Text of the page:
March 2008



The oil painting of Dorothy Hirsch is by Henk Pander, donated to the Central Library through her estate. (Thanks Peggy!) Ms. Hirsch served on the boards of the Multnomah County Library for many years, the board of trustees of the Oregon Institute of Literary Arts and the Friends of History of Portland State.

It’s found a new place to hang, the second floor of the Multnomah County Central Library.

The reasons I love the Central Library are too many to ever count. But it’s getting a bit tight for easy use, serving too many functions in too small of a space. Albert Doyle made an elegant structure in 1913, which was considerably improved upon by a major renovation in eleven years ago.

But I recently visited Rem Koolhaus’ library in downtown Seattle, which should be the foremost destination for visitors. The building is a tremendous gong-bang for city planners, for bookworms, and for library planners. It serves a hundred functions at once.

Notably, the smell and grime of wet, sick humans was absent. It was a fine, clear spring day in Seattle, but easily half of the city’s chronic homeless were inside, burrowing into books or taking naps. But at over 360,000 square feet, everyone had sufficient space to stretch out and feel comfortable.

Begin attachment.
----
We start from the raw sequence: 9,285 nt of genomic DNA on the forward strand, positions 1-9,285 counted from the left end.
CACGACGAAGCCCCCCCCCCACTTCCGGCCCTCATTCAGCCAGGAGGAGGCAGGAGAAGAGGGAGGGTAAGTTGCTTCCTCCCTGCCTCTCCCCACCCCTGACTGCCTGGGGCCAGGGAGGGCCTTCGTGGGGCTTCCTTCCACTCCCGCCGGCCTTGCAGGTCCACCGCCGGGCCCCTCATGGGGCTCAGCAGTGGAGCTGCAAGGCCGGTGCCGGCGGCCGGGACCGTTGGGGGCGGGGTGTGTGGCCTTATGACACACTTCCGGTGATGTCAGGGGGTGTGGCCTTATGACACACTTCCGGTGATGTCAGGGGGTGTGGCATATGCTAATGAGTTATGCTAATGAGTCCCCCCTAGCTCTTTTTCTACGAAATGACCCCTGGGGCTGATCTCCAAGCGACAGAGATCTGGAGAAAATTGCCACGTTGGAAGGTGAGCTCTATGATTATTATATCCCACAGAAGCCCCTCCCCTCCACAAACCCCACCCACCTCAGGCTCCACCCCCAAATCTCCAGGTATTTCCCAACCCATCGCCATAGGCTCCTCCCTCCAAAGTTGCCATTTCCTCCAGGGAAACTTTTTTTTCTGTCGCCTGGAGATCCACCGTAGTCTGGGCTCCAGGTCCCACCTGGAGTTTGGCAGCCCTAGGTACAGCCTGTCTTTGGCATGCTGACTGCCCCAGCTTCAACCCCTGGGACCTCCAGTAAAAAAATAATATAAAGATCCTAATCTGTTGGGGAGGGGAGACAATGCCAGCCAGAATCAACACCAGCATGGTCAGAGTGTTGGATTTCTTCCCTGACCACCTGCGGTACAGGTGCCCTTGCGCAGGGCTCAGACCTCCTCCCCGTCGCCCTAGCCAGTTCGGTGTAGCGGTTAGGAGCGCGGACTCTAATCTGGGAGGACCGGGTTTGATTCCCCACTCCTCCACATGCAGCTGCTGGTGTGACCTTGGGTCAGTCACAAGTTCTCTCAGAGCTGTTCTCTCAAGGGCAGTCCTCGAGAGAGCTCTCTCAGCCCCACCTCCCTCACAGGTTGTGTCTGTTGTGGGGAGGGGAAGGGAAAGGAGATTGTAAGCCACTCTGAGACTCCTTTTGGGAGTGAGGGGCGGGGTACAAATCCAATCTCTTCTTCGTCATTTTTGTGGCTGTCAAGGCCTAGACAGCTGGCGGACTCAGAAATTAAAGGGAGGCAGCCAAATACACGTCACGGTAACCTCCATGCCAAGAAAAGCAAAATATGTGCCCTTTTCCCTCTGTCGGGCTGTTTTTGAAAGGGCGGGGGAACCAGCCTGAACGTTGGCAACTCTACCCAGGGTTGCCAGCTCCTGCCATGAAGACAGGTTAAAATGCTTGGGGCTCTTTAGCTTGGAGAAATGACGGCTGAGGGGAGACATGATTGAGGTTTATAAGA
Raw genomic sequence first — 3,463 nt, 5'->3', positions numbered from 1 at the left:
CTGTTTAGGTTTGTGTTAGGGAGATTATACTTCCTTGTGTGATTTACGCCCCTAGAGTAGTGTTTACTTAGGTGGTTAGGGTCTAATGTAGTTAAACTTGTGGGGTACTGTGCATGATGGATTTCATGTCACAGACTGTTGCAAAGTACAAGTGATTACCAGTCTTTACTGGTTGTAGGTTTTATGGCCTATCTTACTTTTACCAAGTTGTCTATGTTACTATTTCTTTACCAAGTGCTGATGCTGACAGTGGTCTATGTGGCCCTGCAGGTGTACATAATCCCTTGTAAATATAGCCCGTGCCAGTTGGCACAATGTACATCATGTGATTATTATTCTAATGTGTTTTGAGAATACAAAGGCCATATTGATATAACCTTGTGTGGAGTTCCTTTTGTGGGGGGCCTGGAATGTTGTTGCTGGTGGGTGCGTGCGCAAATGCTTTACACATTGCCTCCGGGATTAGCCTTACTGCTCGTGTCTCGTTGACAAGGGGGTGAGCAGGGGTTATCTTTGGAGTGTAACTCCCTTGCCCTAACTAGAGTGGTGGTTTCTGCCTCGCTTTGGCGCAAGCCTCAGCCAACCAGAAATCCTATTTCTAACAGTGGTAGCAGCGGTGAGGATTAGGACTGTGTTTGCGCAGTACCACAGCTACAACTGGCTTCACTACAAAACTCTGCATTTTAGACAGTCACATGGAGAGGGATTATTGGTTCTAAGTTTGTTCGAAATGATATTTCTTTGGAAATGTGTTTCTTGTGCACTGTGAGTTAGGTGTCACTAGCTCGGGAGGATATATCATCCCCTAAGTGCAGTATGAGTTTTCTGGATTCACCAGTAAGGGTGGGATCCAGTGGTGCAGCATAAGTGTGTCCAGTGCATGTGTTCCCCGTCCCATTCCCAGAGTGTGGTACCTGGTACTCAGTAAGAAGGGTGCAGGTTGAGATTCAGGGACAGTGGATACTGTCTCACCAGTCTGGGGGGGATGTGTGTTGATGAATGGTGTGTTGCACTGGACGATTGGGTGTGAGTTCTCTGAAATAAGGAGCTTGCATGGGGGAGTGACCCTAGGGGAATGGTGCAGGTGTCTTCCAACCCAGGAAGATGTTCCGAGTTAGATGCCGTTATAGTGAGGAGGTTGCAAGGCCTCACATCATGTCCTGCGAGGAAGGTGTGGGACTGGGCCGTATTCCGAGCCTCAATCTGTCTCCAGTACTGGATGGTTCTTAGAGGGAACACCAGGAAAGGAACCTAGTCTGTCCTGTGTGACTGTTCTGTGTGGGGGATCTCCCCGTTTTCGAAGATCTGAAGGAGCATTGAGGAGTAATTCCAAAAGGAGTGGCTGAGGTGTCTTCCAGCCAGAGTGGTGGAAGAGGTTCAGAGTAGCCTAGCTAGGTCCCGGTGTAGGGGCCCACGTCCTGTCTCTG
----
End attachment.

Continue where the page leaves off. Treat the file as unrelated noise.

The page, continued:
The Multnomah County collection is of better quality (not larger, Seattle is 2.4 million compared to about 2 million). Our patrons are nicer, circulation is higher, and our library is probably the county’s most laudable act. Nobody’s going to give Ted Wheeler and company more money to put people in jail, but a bond measure to build a world class downtown library would win easily.

Saturday April 5, 10 AM to Sunday April 6, 10 AM. Cosmic Monkey Comics – 5335 NE Sandy Blvd.

A 24-hour comic is exactly what it sounds: one complete comic story (24 pages) completed in 24 hours. Writing, drawing, lettering, and if you’re really ambitious, coloring — it’s all gotta be done on the spot. Similar to the ever-popular National Novel Writing Month, it’s an opportunity to celebrate your art form, get your creative juices flowing, and enjoy the rare opportunity to have some company working alongside you!